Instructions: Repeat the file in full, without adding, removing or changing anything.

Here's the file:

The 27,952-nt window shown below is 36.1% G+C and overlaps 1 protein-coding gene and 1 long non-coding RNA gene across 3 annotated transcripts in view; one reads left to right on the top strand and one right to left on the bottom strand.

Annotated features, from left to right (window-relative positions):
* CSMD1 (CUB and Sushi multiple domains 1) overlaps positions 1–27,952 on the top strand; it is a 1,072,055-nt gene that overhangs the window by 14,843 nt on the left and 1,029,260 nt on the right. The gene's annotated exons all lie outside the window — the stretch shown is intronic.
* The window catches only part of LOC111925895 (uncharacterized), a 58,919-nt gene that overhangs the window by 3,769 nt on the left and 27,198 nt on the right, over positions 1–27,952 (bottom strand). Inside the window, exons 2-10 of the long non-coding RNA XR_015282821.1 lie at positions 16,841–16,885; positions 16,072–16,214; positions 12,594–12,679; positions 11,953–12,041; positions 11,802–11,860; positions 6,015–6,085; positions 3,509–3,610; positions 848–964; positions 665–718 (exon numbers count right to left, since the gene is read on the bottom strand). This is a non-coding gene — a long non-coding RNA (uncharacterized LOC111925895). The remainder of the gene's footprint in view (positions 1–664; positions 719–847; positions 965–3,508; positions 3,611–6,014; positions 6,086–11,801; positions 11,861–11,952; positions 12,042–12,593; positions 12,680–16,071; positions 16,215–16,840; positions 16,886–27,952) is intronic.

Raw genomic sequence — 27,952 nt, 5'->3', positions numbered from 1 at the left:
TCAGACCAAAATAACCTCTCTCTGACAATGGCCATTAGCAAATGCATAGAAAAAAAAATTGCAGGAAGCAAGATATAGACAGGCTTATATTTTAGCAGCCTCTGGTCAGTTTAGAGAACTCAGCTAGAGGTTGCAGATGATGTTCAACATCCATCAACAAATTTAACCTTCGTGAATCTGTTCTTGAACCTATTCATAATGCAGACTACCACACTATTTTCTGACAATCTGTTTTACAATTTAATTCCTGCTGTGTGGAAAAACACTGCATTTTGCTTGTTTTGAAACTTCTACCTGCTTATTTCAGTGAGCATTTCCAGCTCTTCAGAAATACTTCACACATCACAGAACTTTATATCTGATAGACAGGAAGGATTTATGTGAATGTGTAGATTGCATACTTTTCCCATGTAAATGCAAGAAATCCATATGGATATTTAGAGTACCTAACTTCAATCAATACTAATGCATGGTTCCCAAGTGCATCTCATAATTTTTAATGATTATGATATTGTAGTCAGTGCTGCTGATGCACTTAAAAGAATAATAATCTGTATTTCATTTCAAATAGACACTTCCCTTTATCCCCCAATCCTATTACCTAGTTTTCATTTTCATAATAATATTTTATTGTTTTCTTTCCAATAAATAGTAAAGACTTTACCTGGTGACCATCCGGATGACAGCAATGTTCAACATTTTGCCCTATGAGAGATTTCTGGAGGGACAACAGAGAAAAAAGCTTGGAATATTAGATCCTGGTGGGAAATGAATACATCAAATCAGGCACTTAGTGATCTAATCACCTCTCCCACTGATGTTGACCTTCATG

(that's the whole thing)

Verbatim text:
The 27,952-nt window shown below is 36.1% G+C and overlaps 1 protein-coding gene and 1 long non-coding RNA gene across 3 annotated transcripts in view; one reads left to right on the top strand and one right to left on the bottom strand.

Annotated features, from left to right (window-relative positions):
* CSMD1 (CUB and Sushi multiple domains 1) overlaps positions 1–27,952 on the top strand; it is a 1,072,055-nt gene that overhangs the window by 14,843 nt on the left and 1,029,260 nt on the right. The gene's annotated exons all lie outside the window — the stretch shown is intronic.
* The window catches only part of LOC111925895 (uncharacterized), a 58,919-nt gene that overhangs the window by 3,769 nt on the left and 27,198 nt on the right, over positions 1–27,952 (bottom strand). Inside the window, exons 2-10 of the long non-coding RNA XR_015282821.1 lie at positions 16,841–16,885; positions 16,072–16,214; positions 12,594–12,679; positions 11,953–12,041; positions 11,802–11,860; positions 6,015–6,085; positions 3,509–3,610; positions 848–964; positions 665–718 (exon numbers count right to left, since the gene is read on the bottom strand). This is a non-coding gene — a long non-coding RNA (uncharacterized LOC111925895). The remainder of the gene's footprint in view (positions 1–664; positions 719–847; positions 965–3,508; positions 3,611–6,014; positions 6,086–11,801; positions 11,861–11,952; positions 12,042–12,593; positions 12,680–16,071; positions 16,215–16,840; positions 16,886–27,952) is intronic.

Raw genomic sequence — 27,952 nt, 5'->3', positions numbered from 1 at the left:
TCAGACCAAAATAACCTCTCTCTGACAATGGCCATTAGCAAATGCATAGAAAAAAAAATTGCAGGAAGCAAGATATAGACAGGCTTATATTTTAGCAGCCTCTGGTCAGTTTAGAGAACTCAGCTAGAGGTTGCAGATGATGTTCAACATCCATCAACAAATTTAACCTTCGTGAATCTGTTCTTGAACCTATTCATAATGCAGACTACCACACTATTTTCTGACAATCTGTTTTACAATTTAATTCCTGCTGTGTGGAAAAACACTGCATTTTGCTTGTTTTGAAACTTCTACCTGCTTATTTCAGTGAGCATTTCCAGCTCTTCAGAAATACTTCACACATCACAGAACTTTATATCTGATAGACAGGAAGGATTTATGTGAATGTGTAGATTGCATACTTTTCCCATGTAAATGCAAGAAATCCATATGGATATTTAGAGTACCTAACTTCAATCAATACTAATGCATGGTTCCCAAGTGCATCTCATAATTTTTAATGATTATGATATTGTAGTCAGTGCTGCTGATGCACTTAAAAGAATAATAATCTGTATTTCATTTCAAATAGACACTTCCCTTTATCCCCCAATCCTATTACCTAGTTTTCATTTTCATAATAATATTTTATTGTTTTCTTTCCAATAAATAGTAAAGACTTTACCTGGTGACCATCCGGATGACAGCAATGTTCAACATTTTGCCCTATGAGAGATTTCTGGAGGGACAACAGAGAAAAAAGCTTGGAATATTAGATCCTGGTGGGAAATGAATACATCAAATCAGGCACTTAGTGATCTAATCACCTCTCCCACTGATGTTGACCTTCATG